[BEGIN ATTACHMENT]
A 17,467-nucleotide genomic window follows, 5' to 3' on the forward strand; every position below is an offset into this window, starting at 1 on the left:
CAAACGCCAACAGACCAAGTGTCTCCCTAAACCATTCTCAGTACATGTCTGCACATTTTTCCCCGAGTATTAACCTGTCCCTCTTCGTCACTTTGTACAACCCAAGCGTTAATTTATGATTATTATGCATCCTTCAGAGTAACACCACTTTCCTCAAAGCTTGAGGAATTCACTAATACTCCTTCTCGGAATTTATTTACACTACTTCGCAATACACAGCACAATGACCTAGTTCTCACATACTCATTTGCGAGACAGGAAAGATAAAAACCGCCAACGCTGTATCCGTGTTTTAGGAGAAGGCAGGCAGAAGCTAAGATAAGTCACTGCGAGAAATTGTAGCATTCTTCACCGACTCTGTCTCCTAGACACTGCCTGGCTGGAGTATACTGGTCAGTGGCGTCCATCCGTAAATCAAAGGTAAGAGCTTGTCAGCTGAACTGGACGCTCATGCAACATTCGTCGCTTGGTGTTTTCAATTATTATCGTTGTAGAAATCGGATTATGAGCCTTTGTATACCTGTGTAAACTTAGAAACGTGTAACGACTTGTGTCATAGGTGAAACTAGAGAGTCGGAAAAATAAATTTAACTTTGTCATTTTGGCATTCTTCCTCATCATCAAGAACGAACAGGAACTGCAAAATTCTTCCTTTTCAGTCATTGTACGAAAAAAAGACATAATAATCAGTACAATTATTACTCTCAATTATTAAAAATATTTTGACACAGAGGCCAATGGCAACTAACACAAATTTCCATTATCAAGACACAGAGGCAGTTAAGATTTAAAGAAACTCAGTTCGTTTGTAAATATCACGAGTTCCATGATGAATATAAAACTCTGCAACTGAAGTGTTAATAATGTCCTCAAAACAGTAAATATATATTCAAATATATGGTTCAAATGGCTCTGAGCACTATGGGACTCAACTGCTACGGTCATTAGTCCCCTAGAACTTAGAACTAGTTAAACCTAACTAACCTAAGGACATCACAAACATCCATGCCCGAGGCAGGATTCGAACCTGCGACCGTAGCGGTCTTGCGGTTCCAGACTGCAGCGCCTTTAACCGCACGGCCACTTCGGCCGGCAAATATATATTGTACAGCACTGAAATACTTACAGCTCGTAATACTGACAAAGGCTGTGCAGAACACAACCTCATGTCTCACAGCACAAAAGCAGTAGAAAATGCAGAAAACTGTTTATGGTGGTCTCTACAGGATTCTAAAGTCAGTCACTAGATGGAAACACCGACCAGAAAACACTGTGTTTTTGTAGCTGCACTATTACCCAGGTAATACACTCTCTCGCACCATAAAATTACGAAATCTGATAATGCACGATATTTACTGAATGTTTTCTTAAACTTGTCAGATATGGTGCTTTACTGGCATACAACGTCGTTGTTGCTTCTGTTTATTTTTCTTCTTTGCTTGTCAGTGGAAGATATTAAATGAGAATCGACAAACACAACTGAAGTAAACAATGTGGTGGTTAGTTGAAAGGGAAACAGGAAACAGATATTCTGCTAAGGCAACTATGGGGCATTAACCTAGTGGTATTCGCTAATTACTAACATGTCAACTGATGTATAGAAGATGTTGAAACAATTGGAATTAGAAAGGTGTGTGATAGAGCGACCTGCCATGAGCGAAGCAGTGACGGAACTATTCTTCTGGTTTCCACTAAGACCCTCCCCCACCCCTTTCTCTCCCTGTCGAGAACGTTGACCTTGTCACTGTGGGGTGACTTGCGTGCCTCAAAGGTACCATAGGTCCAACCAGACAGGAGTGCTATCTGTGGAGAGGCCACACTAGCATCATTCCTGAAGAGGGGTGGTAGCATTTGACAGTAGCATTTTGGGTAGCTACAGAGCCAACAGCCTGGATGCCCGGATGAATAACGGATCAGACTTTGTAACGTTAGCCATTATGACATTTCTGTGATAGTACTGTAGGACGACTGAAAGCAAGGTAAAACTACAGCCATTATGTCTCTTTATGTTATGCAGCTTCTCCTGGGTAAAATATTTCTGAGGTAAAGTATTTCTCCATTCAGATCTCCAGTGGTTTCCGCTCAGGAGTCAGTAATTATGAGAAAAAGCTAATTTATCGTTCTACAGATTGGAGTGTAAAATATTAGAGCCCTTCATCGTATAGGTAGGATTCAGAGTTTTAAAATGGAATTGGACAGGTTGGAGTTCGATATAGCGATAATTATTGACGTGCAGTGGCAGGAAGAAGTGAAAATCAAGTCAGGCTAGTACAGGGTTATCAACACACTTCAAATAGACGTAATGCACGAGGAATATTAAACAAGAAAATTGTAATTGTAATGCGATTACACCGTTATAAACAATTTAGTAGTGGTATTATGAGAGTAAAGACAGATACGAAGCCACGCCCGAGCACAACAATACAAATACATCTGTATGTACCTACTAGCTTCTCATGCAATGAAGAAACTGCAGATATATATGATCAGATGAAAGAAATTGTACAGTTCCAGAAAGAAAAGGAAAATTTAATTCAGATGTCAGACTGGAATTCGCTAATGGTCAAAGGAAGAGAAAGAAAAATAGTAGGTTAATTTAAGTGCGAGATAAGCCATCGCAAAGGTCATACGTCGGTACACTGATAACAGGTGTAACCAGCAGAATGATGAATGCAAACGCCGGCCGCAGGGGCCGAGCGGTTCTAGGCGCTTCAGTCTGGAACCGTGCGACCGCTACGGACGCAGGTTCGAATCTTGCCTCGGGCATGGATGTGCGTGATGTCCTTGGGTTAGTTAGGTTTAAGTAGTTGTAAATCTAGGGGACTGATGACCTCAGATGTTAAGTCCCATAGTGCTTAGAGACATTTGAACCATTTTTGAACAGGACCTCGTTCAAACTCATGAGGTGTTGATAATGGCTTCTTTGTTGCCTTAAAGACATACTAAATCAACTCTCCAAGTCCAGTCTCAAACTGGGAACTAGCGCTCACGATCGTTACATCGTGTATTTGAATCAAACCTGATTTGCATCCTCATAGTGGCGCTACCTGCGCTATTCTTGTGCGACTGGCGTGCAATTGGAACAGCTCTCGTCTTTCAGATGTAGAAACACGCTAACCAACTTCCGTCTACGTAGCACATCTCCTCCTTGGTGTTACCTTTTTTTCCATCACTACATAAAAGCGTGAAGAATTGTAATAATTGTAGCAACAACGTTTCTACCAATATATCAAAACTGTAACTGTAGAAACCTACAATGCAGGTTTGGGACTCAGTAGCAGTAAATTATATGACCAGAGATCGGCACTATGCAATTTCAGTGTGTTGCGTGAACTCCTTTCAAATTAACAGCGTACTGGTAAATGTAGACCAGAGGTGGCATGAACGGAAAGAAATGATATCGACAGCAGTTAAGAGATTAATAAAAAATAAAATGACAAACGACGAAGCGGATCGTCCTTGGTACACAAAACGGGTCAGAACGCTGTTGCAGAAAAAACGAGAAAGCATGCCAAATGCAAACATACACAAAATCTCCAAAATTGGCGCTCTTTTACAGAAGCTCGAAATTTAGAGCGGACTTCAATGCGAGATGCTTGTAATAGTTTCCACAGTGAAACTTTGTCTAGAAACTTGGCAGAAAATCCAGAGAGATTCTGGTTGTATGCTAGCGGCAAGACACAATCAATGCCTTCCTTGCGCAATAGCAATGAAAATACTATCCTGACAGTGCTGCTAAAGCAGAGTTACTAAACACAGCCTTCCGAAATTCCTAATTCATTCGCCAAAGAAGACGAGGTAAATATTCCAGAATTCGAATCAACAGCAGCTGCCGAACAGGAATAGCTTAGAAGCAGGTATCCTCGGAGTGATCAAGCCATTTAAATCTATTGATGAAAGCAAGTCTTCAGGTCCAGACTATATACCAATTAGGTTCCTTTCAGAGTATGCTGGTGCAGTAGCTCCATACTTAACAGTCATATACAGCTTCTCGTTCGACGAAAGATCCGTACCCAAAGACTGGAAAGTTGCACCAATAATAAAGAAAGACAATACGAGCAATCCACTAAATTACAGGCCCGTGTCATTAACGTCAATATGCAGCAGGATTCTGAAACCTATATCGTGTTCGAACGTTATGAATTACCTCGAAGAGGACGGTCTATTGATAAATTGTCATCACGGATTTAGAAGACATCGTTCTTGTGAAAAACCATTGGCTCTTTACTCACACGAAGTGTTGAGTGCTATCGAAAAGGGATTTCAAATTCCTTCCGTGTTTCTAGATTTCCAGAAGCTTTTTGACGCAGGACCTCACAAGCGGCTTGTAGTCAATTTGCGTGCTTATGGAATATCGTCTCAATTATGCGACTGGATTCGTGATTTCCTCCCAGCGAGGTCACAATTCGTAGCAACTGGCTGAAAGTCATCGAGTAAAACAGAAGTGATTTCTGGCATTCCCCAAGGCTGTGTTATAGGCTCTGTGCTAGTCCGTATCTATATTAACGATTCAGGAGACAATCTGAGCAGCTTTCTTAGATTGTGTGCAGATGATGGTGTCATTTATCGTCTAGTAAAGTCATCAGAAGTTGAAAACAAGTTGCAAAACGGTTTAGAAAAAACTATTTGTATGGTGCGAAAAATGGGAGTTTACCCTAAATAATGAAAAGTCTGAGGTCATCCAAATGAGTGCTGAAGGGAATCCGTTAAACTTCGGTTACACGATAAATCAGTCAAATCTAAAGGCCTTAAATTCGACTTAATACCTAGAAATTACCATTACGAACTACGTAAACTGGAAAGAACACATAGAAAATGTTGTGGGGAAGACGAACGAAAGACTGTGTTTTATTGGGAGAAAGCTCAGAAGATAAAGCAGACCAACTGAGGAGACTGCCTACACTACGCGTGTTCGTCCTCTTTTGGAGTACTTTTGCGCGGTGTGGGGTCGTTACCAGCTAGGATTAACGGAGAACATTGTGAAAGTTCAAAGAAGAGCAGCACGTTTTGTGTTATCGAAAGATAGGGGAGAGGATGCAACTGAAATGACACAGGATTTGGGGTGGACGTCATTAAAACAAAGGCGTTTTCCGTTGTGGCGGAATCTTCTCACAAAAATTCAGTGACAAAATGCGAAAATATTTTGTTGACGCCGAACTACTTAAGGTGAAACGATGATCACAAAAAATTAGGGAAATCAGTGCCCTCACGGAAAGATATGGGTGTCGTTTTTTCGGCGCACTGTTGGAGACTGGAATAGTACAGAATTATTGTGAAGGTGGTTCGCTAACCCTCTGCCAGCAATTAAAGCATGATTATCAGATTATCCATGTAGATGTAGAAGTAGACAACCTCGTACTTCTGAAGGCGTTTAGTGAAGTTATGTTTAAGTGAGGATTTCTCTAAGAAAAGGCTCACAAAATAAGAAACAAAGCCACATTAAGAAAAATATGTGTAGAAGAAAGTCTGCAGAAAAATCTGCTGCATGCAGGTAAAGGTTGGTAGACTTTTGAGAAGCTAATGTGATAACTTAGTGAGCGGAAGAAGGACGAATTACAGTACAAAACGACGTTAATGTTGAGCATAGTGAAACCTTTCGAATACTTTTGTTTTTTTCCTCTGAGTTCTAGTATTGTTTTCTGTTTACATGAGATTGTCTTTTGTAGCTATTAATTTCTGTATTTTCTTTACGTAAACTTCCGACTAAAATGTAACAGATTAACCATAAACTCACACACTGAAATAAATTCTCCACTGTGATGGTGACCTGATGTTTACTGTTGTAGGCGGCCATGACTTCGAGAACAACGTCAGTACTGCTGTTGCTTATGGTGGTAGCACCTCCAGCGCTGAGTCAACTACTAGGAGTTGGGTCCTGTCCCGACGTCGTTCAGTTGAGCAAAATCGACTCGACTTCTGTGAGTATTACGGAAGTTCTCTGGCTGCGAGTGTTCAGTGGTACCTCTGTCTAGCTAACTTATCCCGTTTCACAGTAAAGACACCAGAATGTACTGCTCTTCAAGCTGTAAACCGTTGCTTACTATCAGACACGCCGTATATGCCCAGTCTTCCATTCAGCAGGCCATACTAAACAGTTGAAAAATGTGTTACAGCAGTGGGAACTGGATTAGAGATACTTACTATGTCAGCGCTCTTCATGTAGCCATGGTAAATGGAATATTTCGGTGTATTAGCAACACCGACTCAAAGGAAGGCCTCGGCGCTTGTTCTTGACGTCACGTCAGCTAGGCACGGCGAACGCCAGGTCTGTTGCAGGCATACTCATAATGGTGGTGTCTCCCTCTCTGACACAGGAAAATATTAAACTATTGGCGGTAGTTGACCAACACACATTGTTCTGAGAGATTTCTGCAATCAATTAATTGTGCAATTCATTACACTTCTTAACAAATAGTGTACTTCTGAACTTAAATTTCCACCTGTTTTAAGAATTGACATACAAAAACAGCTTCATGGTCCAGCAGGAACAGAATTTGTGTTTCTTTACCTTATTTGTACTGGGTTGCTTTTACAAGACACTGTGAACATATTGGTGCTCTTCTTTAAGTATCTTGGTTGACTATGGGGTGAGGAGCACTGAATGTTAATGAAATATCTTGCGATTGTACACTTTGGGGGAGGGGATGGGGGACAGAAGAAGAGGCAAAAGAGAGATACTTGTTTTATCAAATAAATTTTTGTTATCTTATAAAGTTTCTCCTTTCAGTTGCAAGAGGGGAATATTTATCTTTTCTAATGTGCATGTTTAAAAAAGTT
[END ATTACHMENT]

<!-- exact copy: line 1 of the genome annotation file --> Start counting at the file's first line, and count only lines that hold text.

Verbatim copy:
A 17,467-nucleotide genomic window follows, 5' to 3' on the forward strand; every position below is an offset into this window, starting at 1 on the left: